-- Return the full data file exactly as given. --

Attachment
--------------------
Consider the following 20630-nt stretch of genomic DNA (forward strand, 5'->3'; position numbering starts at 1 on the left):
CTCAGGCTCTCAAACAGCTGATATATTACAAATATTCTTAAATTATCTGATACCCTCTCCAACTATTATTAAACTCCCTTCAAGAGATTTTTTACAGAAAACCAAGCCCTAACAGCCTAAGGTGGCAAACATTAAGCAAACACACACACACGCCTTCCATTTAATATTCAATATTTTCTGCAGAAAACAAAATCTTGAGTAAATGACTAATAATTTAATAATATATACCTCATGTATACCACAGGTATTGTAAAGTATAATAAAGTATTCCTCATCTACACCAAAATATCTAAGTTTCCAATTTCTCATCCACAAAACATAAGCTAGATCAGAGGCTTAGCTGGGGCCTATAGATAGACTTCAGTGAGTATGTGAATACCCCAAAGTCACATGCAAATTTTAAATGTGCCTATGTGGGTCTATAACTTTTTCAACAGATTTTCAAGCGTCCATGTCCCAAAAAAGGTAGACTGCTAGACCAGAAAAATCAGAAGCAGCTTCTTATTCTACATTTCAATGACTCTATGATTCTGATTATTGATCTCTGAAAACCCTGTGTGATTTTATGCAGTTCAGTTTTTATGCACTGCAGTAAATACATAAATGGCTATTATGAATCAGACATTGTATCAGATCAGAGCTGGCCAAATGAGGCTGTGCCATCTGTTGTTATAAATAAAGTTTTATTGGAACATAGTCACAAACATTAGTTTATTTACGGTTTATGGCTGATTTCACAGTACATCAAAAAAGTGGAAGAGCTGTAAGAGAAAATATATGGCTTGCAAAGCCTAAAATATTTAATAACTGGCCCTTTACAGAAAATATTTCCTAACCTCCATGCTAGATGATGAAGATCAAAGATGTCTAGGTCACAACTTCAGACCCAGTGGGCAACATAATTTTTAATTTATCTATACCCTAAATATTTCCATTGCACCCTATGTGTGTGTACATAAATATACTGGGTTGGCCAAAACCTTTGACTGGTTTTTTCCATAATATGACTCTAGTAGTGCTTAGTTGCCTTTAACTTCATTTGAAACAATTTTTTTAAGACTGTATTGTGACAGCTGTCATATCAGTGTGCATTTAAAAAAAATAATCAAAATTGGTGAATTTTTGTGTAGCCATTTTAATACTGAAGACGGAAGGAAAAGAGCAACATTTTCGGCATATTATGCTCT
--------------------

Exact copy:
Consider the following 20630-nt stretch of genomic DNA (forward strand, 5'->3'; position numbering starts at 1 on the left):
CTCAGGCTCTCAAACAGCTGATATATTACAAATATTCTTAAATTATCTGATACCCTCTCCAACTATTATTAAACTCCCTTCAAGAGATTTTTTACAGAAAACCAAGCCCTAACAGCCTAAGGTGGCAAACATTAAGCAAACACACACACACGCCTTCCATTTAATATTCAATATTTTCTGCAGAAAACAAAATCTTGAGTAAATGACTAATAATTTAATAATATATACCTCATGTATACCACAGGTATTGTAAAGTATAATAAAGTATTCCTCATCTACACCAAAATATCTAAGTTTCCAATTTCTCATCCACAAAACATAAGCTAGATCAGAGGCTTAGCTGGGGCCTATAGATAGACTTCAGTGAGTATGTGAATACCCCAAAGTCACATGCAAATTTTAAATGTGCCTATGTGGGTCTATAACTTTTTCAACAGATTTTCAAGCGTCCATGTCCCAAAAAAGGTAGACTGCTAGACCAGAAAAATCAGAAGCAGCTTCTTATTCTACATTTCAATGACTCTATGATTCTGATTATTGATCTCTGAAAACCCTGTGTGATTTTATGCAGTTCAGTTTTTATGCACTGCAGTAAATACATAAATGGCTATTATGAATCAGACATTGTATCAGATCAGAGCTGGCCAAATGAGGCTGTGCCATCTGTTGTTATAAATAAAGTTTTATTGGAACATAGTCACAAACATTAGTTTATTTACGGTTTATGGCTGATTTCACAGTACATCAAAAAAGTGGAAGAGCTGTAAGAGAAAATATATGGCTTGCAAAGCCTAAAATATTTAATAACTGGCCCTTTACAGAAAATATTTCCTAACCTCCATGCTAGATGATGAAGATCAAAGATGTCTAGGTCACAACTTCAGACCCAGTGGGCAACATAATTTTTAATTTATCTATACCCTAAATATTTCCATTGCACCCTATGTGTGTGTACATAAATATACTGGGTTGGCCAAAACCTTTGACTGGTTTTTTCCATAATATGACTCTAGTAGTGCTTAGTTGCCTTTAACTTCATTTGAAACAATTTTTTTAAGACTGTATTGTGACAGCTGTCATATCAGTGTGCATTTAAAAAAAATAATCAAAATTGGTGAATTTTTGTGTAGCCATTTTAATACTGAAGACGGAAGGAAAAGAGCAACATTTTCGGCATATTATGCTCT